Brainstorm questions that need to be answered before you can answer your research question. These can be basic questions ranging from definitions, to statistics, or complex questions about competing theories and their applicability to rural Kansas. Not all of the answers can be found in scholarly articles, so use interviews, service websites, and statistics to fill in the gaps.
Good research on extensive projects rely on multiple search sessions using different search terms.
Below is a tutorial on how to create your search terms and combine them to narrow your search for specific resources. Desipte what Google tells us, we only want about 20 great sources that answer our specific questions instead of 2,000 sort of related returns that we will never sort through.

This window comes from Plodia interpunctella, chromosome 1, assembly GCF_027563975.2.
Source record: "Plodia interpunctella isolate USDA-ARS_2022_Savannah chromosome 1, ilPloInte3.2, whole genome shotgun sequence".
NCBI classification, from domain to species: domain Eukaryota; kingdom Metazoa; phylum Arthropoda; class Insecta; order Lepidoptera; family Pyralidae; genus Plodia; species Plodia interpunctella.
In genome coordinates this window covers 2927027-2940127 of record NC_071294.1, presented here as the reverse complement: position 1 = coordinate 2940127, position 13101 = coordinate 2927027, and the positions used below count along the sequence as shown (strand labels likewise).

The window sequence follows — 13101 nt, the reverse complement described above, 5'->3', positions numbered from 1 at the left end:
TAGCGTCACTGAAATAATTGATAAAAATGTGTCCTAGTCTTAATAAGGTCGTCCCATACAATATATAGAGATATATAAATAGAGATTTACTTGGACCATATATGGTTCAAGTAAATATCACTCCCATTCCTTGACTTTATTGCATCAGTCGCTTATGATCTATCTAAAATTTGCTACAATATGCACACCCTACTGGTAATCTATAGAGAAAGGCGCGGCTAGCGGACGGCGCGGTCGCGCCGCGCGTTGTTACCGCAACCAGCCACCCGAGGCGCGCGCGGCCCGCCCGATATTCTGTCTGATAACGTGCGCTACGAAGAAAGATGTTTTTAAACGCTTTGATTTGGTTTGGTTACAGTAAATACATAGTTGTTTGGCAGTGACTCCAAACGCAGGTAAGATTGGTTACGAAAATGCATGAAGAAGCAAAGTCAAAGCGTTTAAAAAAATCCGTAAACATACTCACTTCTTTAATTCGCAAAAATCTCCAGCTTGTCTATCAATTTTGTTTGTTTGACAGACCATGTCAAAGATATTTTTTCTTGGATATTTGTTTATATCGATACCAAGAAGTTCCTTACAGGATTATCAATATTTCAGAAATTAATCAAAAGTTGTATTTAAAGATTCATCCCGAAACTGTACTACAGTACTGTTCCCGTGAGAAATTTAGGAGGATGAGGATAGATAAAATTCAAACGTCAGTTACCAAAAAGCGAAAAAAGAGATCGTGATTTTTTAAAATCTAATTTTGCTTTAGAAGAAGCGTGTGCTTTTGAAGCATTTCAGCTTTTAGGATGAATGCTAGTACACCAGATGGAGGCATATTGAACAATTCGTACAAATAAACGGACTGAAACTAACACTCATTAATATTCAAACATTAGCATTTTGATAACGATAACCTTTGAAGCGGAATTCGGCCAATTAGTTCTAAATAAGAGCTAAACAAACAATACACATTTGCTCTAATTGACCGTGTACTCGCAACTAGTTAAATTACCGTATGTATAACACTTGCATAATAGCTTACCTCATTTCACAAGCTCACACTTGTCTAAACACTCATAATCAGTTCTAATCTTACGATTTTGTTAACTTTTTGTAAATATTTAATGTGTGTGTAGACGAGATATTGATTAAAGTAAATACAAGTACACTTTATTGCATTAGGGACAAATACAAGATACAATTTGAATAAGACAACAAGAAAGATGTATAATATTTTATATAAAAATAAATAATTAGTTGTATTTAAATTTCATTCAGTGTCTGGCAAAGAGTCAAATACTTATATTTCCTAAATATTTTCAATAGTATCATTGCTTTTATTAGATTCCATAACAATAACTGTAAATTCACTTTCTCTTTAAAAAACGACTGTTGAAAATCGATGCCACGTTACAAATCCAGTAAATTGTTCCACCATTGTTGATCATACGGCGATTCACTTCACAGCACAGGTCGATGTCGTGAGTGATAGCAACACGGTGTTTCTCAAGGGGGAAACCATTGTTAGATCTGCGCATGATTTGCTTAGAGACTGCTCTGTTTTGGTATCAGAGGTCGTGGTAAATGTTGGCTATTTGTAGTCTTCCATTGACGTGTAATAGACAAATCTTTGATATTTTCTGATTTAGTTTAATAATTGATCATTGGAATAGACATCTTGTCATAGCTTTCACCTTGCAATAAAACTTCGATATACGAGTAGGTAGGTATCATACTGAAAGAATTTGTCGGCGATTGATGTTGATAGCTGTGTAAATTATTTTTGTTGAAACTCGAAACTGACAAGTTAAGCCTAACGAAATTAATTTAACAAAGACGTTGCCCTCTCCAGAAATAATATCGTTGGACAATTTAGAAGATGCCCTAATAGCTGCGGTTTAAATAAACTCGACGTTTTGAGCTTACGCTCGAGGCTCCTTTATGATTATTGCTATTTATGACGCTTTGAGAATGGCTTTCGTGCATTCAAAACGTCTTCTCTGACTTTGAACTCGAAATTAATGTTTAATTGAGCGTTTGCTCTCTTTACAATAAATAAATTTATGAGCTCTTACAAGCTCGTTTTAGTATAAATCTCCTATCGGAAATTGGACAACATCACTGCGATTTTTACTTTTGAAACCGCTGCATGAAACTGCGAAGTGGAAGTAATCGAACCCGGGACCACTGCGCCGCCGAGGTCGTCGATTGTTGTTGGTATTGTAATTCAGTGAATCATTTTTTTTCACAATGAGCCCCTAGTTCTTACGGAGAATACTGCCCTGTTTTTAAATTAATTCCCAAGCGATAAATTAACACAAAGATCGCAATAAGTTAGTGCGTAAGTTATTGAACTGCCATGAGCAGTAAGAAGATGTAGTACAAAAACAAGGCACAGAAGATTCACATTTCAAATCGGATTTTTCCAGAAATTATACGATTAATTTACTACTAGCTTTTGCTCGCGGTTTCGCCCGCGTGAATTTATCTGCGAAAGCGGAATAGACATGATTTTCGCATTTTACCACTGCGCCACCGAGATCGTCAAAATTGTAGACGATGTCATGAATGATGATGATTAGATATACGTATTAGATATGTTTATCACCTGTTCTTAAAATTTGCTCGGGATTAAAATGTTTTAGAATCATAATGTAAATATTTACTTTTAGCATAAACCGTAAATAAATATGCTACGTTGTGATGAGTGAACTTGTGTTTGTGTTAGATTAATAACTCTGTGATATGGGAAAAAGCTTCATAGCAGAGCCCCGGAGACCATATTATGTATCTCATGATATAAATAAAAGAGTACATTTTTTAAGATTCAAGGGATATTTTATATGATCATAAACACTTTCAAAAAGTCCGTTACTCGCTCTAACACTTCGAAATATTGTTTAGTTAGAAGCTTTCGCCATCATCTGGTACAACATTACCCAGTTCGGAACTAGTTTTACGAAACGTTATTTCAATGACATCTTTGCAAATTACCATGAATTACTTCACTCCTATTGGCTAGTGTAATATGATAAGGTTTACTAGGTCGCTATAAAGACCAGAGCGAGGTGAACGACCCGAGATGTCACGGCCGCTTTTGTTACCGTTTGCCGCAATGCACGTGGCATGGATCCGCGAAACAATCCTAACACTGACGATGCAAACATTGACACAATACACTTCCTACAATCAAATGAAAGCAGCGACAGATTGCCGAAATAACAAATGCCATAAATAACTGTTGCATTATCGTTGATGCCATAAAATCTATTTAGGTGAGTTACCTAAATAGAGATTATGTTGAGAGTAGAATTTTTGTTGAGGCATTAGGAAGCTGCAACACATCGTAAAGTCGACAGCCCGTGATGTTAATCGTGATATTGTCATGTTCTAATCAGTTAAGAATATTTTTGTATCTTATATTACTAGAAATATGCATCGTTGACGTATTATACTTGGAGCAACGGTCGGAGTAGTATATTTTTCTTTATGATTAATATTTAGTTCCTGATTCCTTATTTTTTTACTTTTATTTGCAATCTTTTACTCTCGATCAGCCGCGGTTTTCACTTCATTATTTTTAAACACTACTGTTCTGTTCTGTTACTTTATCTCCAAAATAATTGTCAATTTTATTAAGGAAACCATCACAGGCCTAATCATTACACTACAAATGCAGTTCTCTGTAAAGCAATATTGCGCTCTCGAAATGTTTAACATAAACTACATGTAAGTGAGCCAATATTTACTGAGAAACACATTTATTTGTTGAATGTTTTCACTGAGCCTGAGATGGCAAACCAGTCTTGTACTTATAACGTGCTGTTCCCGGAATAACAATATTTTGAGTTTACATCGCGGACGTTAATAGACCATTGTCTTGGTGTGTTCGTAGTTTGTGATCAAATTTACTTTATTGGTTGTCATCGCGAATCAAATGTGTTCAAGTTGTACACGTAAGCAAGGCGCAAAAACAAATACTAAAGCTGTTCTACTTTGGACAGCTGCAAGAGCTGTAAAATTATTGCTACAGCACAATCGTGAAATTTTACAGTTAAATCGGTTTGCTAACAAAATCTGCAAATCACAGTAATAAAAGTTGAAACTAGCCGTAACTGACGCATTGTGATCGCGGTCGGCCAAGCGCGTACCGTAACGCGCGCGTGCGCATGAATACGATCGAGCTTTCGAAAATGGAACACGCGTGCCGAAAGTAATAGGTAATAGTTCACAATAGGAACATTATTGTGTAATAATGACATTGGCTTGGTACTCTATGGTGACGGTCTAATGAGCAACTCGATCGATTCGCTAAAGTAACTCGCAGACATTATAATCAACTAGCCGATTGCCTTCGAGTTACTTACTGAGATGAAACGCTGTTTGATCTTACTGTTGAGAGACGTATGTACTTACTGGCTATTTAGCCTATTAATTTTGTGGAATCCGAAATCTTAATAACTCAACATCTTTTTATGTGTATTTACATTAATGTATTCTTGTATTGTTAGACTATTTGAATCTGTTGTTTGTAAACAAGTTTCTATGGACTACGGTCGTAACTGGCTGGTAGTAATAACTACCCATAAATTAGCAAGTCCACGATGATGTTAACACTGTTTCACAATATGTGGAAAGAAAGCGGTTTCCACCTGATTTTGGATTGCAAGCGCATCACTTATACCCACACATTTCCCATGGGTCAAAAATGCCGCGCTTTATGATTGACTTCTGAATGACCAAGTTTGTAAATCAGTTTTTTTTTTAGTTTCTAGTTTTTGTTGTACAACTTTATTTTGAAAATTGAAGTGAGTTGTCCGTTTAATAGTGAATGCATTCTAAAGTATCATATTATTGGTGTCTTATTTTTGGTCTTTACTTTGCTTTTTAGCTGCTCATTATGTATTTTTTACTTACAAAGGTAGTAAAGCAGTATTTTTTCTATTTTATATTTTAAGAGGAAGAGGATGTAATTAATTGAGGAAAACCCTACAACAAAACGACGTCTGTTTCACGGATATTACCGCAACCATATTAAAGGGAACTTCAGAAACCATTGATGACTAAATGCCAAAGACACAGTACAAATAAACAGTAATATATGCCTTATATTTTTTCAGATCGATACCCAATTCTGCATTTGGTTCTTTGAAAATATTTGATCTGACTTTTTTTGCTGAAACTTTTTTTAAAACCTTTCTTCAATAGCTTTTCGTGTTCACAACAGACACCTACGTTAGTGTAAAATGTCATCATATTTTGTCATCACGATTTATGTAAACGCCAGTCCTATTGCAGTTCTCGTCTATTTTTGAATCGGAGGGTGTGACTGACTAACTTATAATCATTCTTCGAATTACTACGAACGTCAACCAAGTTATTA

Keep in mind that you may want to search for a scholarly book that provides an overview of domestic violence before you start searching for specific scholarly articles that relate to nuances in the topic.
When looking at an information source, try asking yourself the Five W's.
Currency: the timeliness of the information
Relevance: the importance of the information for your needs
Authority: the source of the information
Accuracy: the reliability, truthfulness, and correctness of the content
Purpose: the reason the information exists
By scoring each category on a scale from 1 to 10 (1 = worst, 10=best possible) you can give each site a grade on a 50 point scale for how high quality it is!
45 - 50 Excellent | 40 - 44 Good | 35 - 39 Average | 30 - 34 Borderline Acceptable | Below 30 - Unacceptable